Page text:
Mr. Kobach was defeated in the primary by Representative Roger Marshall, The Associated Press reported, a major relief to G.O.P. officials in Kansas and Washington who had worried that Mr. Kobach would uniquely jeopardize the seat in the general election and would be a thorn in the side of party leadership if he won. Mr. Marshall will face State Senator Barbara Bollier, a former Republican herself who switched parties, in November.
Mr. Kobach, a former Kansas secretary of state known for his hard-line views on immigration and voting rights, was seen by party leaders as an especially weak potential general election candidate, even in a state that has not sent a Democrat to the Senate in 88 years.
In the 2018 governor’s race, Mr. Kobach lost to Laura Kelly, a Democrat, and heading into this week’s contest, Senate Republican polling showed that nearly 30 percent of Republican primary voters indicated they would support Ms. Bollier in the general election if Mr. Kobach were the nominee.
Early results indicated that Mr. Kobach lost counties he had won handily in the 2018 primary, and in some places he lost last cycle, the margins of defeat were bigger this time. A rival candidate, Bob Hamilton, a businessman who started a successful plumbing company and has lent his own campaign several million dollars, also took some counties Mr. Kobach had won in the 2018 primary. (His slogan: “Send in a plumber to drain the swamp.”)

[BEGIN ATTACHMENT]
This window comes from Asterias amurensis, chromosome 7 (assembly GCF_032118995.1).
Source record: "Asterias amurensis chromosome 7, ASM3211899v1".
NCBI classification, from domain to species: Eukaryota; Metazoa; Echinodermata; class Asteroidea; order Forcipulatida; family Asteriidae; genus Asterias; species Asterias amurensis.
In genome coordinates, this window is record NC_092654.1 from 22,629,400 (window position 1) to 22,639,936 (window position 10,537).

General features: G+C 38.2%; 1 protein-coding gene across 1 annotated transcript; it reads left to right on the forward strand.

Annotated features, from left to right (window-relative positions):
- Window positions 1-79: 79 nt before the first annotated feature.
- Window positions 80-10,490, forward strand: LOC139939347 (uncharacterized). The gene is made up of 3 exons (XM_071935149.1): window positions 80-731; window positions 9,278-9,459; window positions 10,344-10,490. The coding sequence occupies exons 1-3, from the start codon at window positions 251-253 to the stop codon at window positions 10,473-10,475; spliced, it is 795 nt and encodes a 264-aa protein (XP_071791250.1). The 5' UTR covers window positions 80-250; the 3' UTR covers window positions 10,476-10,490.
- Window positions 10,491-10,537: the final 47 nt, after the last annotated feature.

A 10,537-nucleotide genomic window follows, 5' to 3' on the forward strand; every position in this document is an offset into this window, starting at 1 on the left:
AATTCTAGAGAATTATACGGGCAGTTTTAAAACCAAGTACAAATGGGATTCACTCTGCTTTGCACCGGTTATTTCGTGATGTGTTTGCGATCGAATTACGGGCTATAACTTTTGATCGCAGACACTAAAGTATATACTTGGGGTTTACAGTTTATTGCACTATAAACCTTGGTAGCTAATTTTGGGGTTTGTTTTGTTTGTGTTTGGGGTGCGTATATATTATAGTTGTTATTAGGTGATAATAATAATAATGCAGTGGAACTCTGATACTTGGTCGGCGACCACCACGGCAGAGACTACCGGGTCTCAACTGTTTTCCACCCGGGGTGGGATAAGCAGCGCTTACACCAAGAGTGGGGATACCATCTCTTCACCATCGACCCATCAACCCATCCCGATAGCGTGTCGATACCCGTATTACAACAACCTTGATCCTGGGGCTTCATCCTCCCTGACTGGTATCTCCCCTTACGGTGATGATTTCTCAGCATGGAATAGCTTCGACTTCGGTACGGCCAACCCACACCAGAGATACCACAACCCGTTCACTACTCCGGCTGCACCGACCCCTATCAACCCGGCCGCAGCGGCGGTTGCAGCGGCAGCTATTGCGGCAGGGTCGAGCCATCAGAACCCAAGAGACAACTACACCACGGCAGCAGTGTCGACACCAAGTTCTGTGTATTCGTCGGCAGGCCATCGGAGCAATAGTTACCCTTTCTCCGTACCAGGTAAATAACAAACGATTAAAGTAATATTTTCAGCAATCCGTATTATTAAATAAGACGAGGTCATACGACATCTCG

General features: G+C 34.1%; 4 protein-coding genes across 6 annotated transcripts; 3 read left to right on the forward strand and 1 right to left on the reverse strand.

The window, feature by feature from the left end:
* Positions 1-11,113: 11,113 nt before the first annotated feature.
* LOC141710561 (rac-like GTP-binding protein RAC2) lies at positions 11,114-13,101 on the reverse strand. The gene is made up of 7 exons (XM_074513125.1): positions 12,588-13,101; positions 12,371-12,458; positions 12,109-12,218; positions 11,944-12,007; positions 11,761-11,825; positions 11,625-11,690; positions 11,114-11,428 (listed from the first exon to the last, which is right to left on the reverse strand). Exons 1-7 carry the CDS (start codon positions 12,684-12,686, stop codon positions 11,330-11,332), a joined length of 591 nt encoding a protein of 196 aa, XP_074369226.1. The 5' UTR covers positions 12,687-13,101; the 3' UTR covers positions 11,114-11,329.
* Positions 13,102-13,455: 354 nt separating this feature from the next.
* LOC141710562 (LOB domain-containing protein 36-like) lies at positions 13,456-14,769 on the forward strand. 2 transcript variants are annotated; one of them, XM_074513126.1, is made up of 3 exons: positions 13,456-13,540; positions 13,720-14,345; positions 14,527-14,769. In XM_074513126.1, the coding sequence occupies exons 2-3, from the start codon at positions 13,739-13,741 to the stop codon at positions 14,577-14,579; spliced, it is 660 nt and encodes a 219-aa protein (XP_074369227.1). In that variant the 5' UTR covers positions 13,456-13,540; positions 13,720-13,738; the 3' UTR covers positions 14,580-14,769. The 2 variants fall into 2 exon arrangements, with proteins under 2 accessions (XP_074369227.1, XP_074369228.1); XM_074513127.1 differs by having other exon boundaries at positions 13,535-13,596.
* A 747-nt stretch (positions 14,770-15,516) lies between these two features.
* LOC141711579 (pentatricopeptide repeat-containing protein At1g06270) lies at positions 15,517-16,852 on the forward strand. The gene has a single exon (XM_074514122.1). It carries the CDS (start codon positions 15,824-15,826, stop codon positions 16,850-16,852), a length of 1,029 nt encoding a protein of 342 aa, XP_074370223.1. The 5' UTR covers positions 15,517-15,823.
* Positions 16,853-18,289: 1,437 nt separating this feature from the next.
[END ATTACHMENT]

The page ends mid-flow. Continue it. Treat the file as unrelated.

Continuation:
Trump denounces Obama’s eulogy for John Lewis as ‘ridiculous.’
In his eulogy for Representative John Lewis last week, former President Barack Obama condemned police brutality against Black men, denounced efforts to curtail voting rights and criticized the Trump administration’s removal of peaceful protesters using chemical irritants.
Mr. Trump delivered his verdict on the speech on Wednesday morning, calling it a “ridiculous” display of anger that showed that his predecessor had “lost control.”
Mr. Obama “showed anger there that people don’t see,” Mr. Trump said during a nearly hourlong telephone interview with “Fox and Friends.” “He lost control and he’s been really hit very hard by both sides for that speech.”
In his speech honoring the civil-rights leader, Mr. Obama said, “Bull Connor may be gone, but today we witness, with our own eyes, police officers kneeling on the necks of Black Americans,” a reference to the killing of George Floyd by the police in Minneapolis. “George Wallace may be gone, but we can witness our federal government sending agents to use tear gas and batons against peaceful demonstrators,” he added.
Mr. Trump, who was asked about the eulogy on “Fox and Friends,” said, “I thought the speech was totally inappropriate, very bad.” At another point, he said, “I thought the speech the other day at the funeral was a terrible, terrible representation of what our country is all about. I thought it was absolutely terrible, but he fought very hard for Hillary Clinton.”